This dynamic is recalled later in the film when Jane tells Mr. Rochester she would “do anything” for him. Although the comment itself might seem subservient, Fukunaga stages the scene so that Jane is standing above a seated Mr. Rochester. Jane has little to no power in society, but Fukunaga’s camera gives her all the power.
A similar understanding of the pair quietly emerges in the first couple of scenes in which Jane and Mr. Rochester really get to know each other. During their series of introductory fireside conversations, Fukunaga implements a shot, counter-shot device that places the camera right in the center of their conversation. While at first glance this seems to be a largely conventional filmmaking technique, in reality, the device subtly places the viewer in the axis of the action, and, subsequently, in Jane’s head. This is just as unconventional as it was for Fukunaga to put Jane in control via his medium close-up shot in the horse scene, as women’s thoughts and feelings were expected to be kept under the surface at the time. So while Jane and Mr. Rochester’s first few conversations are seemingly largely inconsequential — they discuss Jane’s upbringing and illusory matters of philosophy — they actually elevate Jane’s character to a place of great value and concern.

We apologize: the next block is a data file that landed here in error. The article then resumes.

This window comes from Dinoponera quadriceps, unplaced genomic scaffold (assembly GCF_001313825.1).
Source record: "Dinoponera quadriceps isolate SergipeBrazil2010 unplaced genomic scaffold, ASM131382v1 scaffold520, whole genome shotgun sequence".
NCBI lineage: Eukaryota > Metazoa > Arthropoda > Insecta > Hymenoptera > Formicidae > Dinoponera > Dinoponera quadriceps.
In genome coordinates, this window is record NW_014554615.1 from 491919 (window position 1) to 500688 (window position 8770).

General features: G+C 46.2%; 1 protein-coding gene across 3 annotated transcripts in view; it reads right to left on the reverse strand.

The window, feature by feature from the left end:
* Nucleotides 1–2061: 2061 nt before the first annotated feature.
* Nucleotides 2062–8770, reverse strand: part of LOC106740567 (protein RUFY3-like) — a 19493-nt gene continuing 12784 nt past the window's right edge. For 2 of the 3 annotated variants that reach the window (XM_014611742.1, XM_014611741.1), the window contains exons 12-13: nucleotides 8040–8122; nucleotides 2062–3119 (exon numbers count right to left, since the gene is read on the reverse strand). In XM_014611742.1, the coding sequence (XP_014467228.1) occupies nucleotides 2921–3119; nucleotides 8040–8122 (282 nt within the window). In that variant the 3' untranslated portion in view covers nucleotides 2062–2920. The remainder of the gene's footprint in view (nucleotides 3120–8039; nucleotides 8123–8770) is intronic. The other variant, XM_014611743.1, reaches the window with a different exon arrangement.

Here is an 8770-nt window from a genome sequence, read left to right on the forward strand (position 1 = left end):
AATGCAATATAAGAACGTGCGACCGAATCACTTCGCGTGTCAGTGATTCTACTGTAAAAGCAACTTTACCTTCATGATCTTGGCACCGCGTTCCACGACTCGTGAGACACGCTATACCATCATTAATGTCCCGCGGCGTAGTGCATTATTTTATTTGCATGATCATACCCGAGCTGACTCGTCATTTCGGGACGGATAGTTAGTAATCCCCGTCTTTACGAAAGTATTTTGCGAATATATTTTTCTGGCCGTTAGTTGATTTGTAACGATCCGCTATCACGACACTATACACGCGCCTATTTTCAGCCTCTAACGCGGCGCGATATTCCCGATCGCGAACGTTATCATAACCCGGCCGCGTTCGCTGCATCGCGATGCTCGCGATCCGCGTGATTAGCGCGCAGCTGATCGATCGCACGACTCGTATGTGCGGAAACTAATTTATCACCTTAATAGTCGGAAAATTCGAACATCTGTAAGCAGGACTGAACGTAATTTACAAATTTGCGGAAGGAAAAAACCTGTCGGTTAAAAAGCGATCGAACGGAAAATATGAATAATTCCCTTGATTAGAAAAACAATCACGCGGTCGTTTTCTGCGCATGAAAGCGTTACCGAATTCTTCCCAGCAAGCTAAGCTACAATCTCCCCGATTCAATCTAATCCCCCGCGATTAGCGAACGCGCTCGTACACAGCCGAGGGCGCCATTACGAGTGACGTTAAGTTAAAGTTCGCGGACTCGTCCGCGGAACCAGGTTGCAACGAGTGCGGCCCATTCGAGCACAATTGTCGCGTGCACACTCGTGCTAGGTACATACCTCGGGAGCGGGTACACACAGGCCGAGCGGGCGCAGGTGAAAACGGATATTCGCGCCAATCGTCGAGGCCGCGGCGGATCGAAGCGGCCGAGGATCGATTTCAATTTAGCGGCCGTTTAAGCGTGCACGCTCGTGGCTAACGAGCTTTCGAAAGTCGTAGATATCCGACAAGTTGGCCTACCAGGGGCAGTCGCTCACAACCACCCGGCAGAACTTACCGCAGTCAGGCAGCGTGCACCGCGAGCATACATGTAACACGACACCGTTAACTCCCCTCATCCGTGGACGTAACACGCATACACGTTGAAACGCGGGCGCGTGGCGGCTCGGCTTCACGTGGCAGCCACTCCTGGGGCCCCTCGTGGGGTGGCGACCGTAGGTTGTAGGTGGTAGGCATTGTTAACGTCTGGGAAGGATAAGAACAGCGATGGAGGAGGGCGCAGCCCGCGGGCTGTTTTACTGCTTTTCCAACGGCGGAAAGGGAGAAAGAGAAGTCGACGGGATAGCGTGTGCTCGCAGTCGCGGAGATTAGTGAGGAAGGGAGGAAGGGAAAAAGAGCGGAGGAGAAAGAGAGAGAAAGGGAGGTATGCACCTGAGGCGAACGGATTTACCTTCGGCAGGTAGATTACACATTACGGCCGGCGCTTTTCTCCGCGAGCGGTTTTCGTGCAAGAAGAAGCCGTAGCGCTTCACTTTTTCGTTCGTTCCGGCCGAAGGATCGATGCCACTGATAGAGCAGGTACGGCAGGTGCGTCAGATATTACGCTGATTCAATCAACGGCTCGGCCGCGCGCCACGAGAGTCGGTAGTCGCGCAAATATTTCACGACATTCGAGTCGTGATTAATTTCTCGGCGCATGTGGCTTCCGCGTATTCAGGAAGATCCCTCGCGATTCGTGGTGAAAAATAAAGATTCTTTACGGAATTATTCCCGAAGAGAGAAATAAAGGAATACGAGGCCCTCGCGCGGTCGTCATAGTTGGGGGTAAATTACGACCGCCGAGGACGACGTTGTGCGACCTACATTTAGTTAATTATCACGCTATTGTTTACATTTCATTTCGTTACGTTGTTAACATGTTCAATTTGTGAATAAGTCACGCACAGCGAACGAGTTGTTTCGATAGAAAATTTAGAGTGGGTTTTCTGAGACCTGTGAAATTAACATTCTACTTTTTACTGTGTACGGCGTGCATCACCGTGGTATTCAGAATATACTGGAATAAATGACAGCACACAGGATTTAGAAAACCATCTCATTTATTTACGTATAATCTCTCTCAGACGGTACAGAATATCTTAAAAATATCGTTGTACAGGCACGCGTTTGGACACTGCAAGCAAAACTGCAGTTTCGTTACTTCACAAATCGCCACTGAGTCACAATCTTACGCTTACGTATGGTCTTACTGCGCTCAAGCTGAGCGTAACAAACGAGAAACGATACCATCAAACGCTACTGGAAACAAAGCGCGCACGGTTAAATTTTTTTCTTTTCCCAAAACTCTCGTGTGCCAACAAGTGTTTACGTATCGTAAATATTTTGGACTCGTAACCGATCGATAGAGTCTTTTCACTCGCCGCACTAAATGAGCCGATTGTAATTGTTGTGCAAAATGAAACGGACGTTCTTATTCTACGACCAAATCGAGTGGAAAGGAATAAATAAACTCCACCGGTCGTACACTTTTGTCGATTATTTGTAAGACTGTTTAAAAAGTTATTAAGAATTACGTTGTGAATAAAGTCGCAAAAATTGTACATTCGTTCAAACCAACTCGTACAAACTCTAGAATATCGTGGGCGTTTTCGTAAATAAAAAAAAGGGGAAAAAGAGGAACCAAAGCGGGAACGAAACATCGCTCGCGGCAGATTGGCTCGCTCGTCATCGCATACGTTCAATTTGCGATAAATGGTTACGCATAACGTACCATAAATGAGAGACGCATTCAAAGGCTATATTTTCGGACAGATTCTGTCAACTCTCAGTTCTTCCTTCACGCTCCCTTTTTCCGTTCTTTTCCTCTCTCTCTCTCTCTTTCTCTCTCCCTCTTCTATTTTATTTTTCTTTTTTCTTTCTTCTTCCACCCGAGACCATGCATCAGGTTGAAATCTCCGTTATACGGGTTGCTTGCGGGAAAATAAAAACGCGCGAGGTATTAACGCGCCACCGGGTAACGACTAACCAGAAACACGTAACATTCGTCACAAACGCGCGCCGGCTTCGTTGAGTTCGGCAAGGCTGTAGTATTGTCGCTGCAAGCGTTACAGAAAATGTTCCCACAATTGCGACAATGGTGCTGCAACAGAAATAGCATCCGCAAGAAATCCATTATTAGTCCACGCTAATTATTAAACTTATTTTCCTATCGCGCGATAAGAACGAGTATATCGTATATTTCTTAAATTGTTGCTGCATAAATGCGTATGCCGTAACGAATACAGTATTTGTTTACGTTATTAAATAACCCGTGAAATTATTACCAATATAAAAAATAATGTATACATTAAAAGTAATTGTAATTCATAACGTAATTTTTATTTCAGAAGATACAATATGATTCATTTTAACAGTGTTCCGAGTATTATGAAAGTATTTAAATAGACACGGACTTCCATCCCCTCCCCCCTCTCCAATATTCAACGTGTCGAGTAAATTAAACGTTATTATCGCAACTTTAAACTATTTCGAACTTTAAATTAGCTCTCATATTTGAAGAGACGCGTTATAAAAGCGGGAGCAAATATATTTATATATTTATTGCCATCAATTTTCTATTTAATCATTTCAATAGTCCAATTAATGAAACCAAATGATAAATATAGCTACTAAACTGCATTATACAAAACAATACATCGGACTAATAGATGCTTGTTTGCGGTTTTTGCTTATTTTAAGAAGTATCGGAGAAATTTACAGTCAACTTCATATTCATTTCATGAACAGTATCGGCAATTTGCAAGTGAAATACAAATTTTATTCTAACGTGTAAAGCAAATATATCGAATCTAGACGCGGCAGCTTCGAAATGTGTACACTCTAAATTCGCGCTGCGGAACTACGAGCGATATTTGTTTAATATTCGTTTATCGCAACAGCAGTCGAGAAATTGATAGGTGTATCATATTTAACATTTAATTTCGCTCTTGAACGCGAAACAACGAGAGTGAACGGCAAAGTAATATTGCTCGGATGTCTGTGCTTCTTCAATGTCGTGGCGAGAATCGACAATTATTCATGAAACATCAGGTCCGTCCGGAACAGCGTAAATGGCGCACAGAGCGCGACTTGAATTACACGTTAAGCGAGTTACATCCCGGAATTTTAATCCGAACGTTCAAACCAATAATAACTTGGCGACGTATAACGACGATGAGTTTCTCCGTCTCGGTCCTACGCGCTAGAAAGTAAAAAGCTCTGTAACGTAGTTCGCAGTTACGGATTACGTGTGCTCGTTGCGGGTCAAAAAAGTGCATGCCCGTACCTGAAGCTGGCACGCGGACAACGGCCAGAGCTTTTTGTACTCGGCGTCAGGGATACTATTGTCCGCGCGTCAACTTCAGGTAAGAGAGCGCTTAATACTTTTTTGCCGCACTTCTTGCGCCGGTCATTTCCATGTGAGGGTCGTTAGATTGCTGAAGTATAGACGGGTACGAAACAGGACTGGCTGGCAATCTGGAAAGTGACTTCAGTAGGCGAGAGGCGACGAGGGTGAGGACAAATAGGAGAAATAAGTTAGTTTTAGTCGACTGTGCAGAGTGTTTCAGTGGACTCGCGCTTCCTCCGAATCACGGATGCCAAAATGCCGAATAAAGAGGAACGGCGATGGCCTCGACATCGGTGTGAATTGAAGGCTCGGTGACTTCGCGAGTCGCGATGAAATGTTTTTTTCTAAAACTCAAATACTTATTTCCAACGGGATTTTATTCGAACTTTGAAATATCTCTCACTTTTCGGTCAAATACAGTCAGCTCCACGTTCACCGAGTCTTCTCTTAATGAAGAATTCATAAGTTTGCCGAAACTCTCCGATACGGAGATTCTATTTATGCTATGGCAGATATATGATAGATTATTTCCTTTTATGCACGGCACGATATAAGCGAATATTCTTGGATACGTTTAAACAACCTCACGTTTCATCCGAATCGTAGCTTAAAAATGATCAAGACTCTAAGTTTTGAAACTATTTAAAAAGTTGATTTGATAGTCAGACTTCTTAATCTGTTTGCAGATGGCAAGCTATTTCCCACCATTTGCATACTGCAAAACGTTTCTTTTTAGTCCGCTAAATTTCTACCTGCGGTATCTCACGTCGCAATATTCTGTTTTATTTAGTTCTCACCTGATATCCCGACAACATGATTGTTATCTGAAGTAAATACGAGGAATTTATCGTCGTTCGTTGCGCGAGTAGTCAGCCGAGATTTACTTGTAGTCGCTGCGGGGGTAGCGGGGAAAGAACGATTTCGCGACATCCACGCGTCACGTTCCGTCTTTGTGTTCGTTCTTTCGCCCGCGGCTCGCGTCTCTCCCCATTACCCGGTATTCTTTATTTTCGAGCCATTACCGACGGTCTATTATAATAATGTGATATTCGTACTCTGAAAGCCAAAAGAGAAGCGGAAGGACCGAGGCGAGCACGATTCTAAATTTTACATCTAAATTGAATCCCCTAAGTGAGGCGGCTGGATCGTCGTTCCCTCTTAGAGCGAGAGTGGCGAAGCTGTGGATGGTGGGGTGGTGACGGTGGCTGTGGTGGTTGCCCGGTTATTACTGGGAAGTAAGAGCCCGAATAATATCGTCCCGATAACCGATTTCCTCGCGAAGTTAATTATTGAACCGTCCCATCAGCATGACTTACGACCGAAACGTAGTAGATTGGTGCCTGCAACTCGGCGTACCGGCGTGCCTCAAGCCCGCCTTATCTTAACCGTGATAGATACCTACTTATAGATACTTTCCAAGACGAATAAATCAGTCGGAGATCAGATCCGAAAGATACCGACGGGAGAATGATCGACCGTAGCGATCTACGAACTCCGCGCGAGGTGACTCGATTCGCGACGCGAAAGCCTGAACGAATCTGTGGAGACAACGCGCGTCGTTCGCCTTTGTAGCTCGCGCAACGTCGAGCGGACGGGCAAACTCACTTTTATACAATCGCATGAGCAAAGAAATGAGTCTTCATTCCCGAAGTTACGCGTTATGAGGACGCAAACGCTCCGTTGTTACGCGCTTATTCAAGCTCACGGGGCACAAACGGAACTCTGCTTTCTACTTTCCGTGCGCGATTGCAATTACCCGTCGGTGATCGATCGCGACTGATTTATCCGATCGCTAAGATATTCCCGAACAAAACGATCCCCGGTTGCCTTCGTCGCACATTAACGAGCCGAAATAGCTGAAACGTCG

Jane’s inner contradictions and intensities are brought to the forefront of Jane Eyre via metaphor when Mr. Rochester’s bedroom is set aflame. From the little we’ve been exposed to of Jane’s inner state thus far, it’s not a stretch to imagine that the fire is meant to represent her tumultuous emotions. But, like the scene with the horse, the fire scene is not shot to mirror the franticness that the situation would enforce; instead, the tone remains consistent and steady throughout. There aren’t a lot of cuts, and the movement of the camera is steady where a lot of filmmakers might utilize a handheld technique to mirror the chaos depicted on screen. This contradiction emphasizes the disparity between what is seen and what is in Jane Eyre.
The scene where Mr. Rochester confesses his love for Jane and asks for her hand in marriage is widely regarded as the emotional climax of the story. Universally revered adaptations of Jane Eyre, such as Susanna White’s 2006 rendition and Robert Young’s 1997 version, depict the episode as a drawn-out and intense back-and-forth. But in Fukunaga’s film, the interaction is tame, short, and subdued. When looking purely at the dialogue, Rochester appears to be in complete control of the situation. He is the one who is slated to be married, and, besides, it is not a governesses place to profess her own love to her wealthy employer. But Fukunaga challenges this perspective by allowing the camera to linger on Jane for most of the scene — the power she holds to reject him contains more weight than his power to seduce her, it turns out.
Although Fukunaga adheres to traditional filmmaking styles in his adaptation of Jane Eyre, his approach subtly highlights the most important elements of the story: the independence and budding autonomy of Jane. Perhaps he could have used dialogue to convey this, but, then again, it wasn’t often that women were allowed to speak out of turn back then. It only makes sense, then, that the essence of Jane’s true nature is shown in a way that one might not notice if they are not looking closely.